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T-Amp or Stereo Receiver for PC Setup?

post #1 of 7
Thread Starter 

Hi, everybody! I will be upgrading with the primary focus on listening to music on my PC, which is in my living room. I am wondering about the power source options. I have about $400 bucks total to get some cheap floor stands, cables, the bookshelf speakers, and the power source. Therefore, I am only trying to spend around $100 bucks on the receiver, give or take some. (I am concerned about heat issues/damage with monitors with an internal amp, so I am trying to stay away from them.)

 

What do think is better for me, a micro T-Amp or Cheap Stereo Reciever and why?

As I see it there are T-amps like the Lepai LP-2020A+ ($28), which is suspiciously cheap and doesn’t have much power. There also is the Topping TP20-MK2 for under $100, it has good reviews, but only puts out 13 WPC. Then there are also some low end receivers such as the Sony STRDH130 for around $100 bucks. Used or refurbished receivers are also an option. I would think that receivers, since it has more hardware, would be of lower quality and have less power. However, the output wattage seems a lot stronger on the receivers and is pretty low on the T-Amps. I am sort of concerned with damaging my speakers with those low wattage T-amps if they don't have enough power.

 

One other thing, related to installation on the PC. I would like possibility to be able to upgrade my system with active subwoofer, if needed later on. My PC has 6 audio ports (Line in, Line Out, Side Speaker, Rear Speaker, Center/Woofer Speaker, Mic In).

To add a active sub, would all I need to do is connect the speakers to the line out and the subwoofer to the sub port?  

Should the possibility of having a powered sub affect the decision on the receiver or amp? (Should I try to find an amp/receiver that has a sub port on it?)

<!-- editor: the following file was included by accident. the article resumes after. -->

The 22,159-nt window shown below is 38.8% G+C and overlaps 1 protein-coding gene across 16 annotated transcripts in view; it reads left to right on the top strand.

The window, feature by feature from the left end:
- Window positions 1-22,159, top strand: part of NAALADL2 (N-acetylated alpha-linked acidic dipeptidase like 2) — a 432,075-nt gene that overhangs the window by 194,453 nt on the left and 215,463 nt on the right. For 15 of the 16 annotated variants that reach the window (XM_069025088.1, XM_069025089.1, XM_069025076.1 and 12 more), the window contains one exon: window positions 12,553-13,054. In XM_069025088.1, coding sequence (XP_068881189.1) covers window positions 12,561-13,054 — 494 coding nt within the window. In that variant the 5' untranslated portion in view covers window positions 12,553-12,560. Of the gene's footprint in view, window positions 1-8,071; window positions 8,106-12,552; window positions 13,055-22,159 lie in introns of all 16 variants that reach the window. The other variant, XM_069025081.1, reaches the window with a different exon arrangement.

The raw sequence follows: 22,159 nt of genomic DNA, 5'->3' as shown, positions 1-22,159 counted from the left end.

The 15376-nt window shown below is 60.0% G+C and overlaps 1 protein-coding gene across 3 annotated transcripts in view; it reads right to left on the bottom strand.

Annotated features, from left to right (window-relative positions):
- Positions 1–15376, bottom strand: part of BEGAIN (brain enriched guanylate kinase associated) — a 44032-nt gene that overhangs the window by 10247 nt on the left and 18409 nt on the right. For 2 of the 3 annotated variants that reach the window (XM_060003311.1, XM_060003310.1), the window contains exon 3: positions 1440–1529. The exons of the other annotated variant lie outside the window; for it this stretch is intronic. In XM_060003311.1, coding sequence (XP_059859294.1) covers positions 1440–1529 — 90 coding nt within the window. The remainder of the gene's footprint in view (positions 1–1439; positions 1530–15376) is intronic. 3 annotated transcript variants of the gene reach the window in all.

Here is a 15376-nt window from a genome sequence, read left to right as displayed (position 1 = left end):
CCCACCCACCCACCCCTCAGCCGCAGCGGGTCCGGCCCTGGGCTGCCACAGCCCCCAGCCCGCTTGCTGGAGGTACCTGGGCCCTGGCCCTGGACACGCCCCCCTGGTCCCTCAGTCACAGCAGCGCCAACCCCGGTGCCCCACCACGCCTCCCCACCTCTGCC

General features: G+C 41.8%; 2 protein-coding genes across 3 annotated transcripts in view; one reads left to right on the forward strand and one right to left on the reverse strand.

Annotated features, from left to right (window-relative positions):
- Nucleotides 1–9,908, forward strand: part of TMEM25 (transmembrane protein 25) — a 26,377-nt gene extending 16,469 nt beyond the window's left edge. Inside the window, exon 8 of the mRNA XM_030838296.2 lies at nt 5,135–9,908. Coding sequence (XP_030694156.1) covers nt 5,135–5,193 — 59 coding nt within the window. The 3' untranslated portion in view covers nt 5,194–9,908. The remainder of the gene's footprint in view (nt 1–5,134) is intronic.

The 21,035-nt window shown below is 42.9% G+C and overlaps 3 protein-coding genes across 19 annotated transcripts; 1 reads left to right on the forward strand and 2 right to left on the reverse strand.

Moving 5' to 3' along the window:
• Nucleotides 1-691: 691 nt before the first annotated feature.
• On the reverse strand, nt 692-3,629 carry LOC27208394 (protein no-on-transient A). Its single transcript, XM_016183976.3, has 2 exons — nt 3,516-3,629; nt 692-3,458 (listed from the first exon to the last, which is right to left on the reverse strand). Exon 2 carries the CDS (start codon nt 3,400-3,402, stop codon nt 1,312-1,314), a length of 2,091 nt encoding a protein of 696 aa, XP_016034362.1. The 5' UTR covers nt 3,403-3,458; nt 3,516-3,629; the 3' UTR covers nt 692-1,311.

Thank you


Edited by ButtersEvilTwin - 1/10/14 at 3:17am
post #2 of 7

With that budget, I'd probably go for active monitors.

post #3 of 7

FYI, you can't damage a speaker by giving it less than rated power. This is a huge myth is the car audio world as well.

post #4 of 7
Quote:
Originally Posted by RowJoe View Post

FYI, you can't damage a speaker by giving it less than rated power. This is a huge myth is the car audio world as well.
Not even if you drive it to the limits and beyond with heaps of clipping?
post #5 of 7

If you can stretch your amplifier budget a bit the Mini-1 is a fantastic little Tripath amp.  

 

http://www.amptastic.com/

post #6 of 7
Quote:
Originally Posted by davidsh View Post


Not even if you drive it to the limits and beyond with heaps of clipping?


How will you manage to push the driver to its thermal and mechanical limits in that situation?

If you could damage speakers by under powering them, you would blow them every time you lowered the volume on your source.

post #7 of 7
Quote:
Originally Posted by RowJoe View Post


How will you manage to push the driver to its thermal and mechanical limits in that situation?


If you could damage speakers by under powering them, you would blow them every time you lowered the volume on your source.

You can blow the tweeter by clipping the amp. IANAE, but my understanding is that the when clipped hard, extra power will go to the tweeter, much more than normal, and overheat it.
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